• Whatever can be done to help students de-code the problem can help. I am thinking of comprehension strategies used with other kinds of texts.
  • A think-aloud of how the teacher might approach the problem could model the problem-solving strategy for the students.
  • After students have highlighted the key parts of the problem (what the problem is asking for, the key numbers, the operations), modeling how to put the pieces together can help.
  • A KWL chart might structure the process, especially if students are familiar with the format. The Know part, "what do we know already?" = the numbers and operations that the students have highlighted. The Want to know part = what the problem is asking for. The Learned part is the problem solution.
  • Having students make up their own word problems for other students might help them understand the structure or genre of math word problems.
  • Writing in a math journal about what they did to solve a problem might help gel the process for them.
  • Re: thinking about general problem-solving strategies, posing practical problems for the students might build their confidence in their problem-solving abilities and connect with strategies they already use, but don't think of them as such ("activating prior knowledge"). For example, a million dollars is waiting for you at the Lincoln Park Zoo -- how are you going to get it?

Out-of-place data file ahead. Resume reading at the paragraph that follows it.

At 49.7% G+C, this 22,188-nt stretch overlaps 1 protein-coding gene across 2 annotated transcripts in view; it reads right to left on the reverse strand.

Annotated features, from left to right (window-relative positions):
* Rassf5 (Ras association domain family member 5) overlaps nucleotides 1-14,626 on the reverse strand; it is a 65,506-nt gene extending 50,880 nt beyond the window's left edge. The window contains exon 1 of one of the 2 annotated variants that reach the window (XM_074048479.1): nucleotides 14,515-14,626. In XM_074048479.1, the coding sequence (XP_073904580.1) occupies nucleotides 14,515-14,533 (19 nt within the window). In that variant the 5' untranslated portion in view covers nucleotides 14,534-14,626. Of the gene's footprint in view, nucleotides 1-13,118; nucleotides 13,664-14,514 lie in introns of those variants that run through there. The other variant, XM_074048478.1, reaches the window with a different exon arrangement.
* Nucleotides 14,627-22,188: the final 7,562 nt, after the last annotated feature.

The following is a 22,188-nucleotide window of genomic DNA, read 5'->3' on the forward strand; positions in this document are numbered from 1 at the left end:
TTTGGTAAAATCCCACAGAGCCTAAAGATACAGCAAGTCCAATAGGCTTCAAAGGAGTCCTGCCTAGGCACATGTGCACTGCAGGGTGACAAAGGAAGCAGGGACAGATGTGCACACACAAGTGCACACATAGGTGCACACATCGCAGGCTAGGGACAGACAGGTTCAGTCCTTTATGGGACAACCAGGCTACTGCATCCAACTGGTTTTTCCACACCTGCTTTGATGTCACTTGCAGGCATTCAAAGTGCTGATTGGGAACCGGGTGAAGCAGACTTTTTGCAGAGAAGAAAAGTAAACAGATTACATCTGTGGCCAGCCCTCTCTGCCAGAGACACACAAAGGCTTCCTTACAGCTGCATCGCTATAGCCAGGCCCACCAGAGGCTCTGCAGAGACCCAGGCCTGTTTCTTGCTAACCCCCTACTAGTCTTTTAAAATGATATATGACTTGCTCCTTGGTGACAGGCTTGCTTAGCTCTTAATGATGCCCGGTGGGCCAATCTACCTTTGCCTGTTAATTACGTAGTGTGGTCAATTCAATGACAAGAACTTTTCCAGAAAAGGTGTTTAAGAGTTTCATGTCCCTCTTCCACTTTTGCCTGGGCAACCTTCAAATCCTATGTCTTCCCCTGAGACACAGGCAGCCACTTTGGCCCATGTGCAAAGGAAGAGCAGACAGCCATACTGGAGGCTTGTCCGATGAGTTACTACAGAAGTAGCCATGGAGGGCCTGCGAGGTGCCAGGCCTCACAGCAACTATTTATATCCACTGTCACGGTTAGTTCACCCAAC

• Having a context for understanding a word problem is important. If the problem deals with things the students don't know anything about, it is hard to understand what the problem is asking. This starts to slide into the area of math and social justice -- presenting math in terms that connect in deep ways with the lives of the students. Students need to be engaged enough with the material to want to solve the problem.
  • There are lots of other words that have math meanings, separate from different ways of referring to the basic operations and relations. See the ISBE Math Frameworks Glossary for words and definitions that are important to know when approaching word problems.
  • Being able to talk to students about how they solved or didn't solve a problem can be very useful for understanding their thinking and the source of possible misunderstandings.
This just touches on some strategies. Any comments are welcome. Literacy Strategies for Improving Mathematics Instruction, by Joan M. Kenney et al. (an ASCD book) has insights into different aspects of math and literacy.

Since most real-world problems that require math present themselves as word problems, I think it is important that students are fluent in translating them into math terms, and using math tools for finding solutions. It is one of the important ways that math becomes meaningful.